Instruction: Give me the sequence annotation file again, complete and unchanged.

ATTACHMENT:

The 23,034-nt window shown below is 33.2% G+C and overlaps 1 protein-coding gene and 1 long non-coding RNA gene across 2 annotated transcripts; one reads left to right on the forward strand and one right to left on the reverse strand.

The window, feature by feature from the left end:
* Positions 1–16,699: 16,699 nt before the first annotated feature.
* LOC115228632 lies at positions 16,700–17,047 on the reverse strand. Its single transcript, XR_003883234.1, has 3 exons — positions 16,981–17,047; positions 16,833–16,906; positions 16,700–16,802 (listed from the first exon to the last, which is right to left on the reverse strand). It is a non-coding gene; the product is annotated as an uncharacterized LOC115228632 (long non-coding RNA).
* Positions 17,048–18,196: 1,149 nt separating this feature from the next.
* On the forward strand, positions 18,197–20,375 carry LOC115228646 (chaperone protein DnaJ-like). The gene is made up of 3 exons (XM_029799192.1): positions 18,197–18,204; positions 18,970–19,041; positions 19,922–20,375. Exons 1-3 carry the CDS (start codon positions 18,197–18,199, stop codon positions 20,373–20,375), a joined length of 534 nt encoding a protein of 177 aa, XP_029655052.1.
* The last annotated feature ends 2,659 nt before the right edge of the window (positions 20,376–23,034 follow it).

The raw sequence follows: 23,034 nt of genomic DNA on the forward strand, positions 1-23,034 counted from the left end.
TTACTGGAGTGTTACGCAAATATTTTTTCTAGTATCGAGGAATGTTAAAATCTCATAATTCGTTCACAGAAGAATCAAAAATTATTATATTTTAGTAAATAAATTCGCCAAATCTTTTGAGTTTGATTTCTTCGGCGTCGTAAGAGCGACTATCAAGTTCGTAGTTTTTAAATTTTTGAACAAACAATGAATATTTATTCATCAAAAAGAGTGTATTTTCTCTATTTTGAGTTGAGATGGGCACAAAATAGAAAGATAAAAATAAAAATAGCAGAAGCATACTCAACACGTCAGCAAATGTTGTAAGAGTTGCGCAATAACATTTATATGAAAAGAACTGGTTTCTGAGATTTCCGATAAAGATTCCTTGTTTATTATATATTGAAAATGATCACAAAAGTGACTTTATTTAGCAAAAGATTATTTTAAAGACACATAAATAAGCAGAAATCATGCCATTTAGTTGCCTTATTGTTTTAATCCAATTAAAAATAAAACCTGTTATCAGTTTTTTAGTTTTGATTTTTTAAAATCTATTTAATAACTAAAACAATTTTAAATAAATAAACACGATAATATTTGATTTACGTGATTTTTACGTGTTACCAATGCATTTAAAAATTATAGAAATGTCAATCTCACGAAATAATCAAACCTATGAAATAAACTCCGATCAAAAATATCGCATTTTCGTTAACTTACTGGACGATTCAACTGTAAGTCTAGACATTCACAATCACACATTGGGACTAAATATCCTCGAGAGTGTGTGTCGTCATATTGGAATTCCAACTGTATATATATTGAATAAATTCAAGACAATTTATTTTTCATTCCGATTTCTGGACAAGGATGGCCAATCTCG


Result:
The 23,034-nt window shown below is 33.2% G+C and overlaps 1 protein-coding gene and 1 long non-coding RNA gene across 2 annotated transcripts; one reads left to right on the forward strand and one right to left on the reverse strand.

The window, feature by feature from the left end:
* Positions 1–16,699: 16,699 nt before the first annotated feature.
* LOC115228632 lies at positions 16,700–17,047 on the reverse strand. Its single transcript, XR_003883234.1, has 3 exons — positions 16,981–17,047; positions 16,833–16,906; positions 16,700–16,802 (listed from the first exon to the last, which is right to left on the reverse strand). It is a non-coding gene; the product is annotated as an uncharacterized LOC115228632 (long non-coding RNA).
* Positions 17,048–18,196: 1,149 nt separating this feature from the next.
* On the forward strand, positions 18,197–20,375 carry LOC115228646 (chaperone protein DnaJ-like). The gene is made up of 3 exons (XM_029799192.1): positions 18,197–18,204; positions 18,970–19,041; positions 19,922–20,375. Exons 1-3 carry the CDS (start codon positions 18,197–18,199, stop codon positions 20,373–20,375), a joined length of 534 nt encoding a protein of 177 aa, XP_029655052.1.
* The last annotated feature ends 2,659 nt before the right edge of the window (positions 20,376–23,034 follow it).

The raw sequence follows: 23,034 nt of genomic DNA on the forward strand, positions 1-23,034 counted from the left end.
TTACTGGAGTGTTACGCAAATATTTTTTCTAGTATCGAGGAATGTTAAAATCTCATAATTCGTTCACAGAAGAATCAAAAATTATTATATTTTAGTAAATAAATTCGCCAAATCTTTTGAGTTTGATTTCTTCGGCGTCGTAAGAGCGACTATCAAGTTCGTAGTTTTTAAATTTTTGAACAAACAATGAATATTTATTCATCAAAAAGAGTGTATTTTCTCTATTTTGAGTTGAGATGGGCACAAAATAGAAAGATAAAAATAAAAATAGCAGAAGCATACTCAACACGTCAGCAAATGTTGTAAGAGTTGCGCAATAACATTTATATGAAAAGAACTGGTTTCTGAGATTTCCGATAAAGATTCCTTGTTTATTATATATTGAAAATGATCACAAAAGTGACTTTATTTAGCAAAAGATTATTTTAAAGACACATAAATAAGCAGAAATCATGCCATTTAGTTGCCTTATTGTTTTAATCCAATTAAAAATAAAACCTGTTATCAGTTTTTTAGTTTTGATTTTTTAAAATCTATTTAATAACTAAAACAATTTTAAATAAATAAACACGATAATATTTGATTTACGTGATTTTTACGTGTTACCAATGCATTTAAAAATTATAGAAATGTCAATCTCACGAAATAATCAAACCTATGAAATAAACTCCGATCAAAAATATCGCATTTTCGTTAACTTACTGGACGATTCAACTGTAAGTCTAGACATTCACAATCACACATTGGGACTAAATATCCTCGAGAGTGTGTGTCGTCATATTGGAATTCCAACTGTATATATATTGAATAAATTCAAGACAATTTATTTTTCATTCCGATTTCTGGACAAGGATGGCCAATCTCG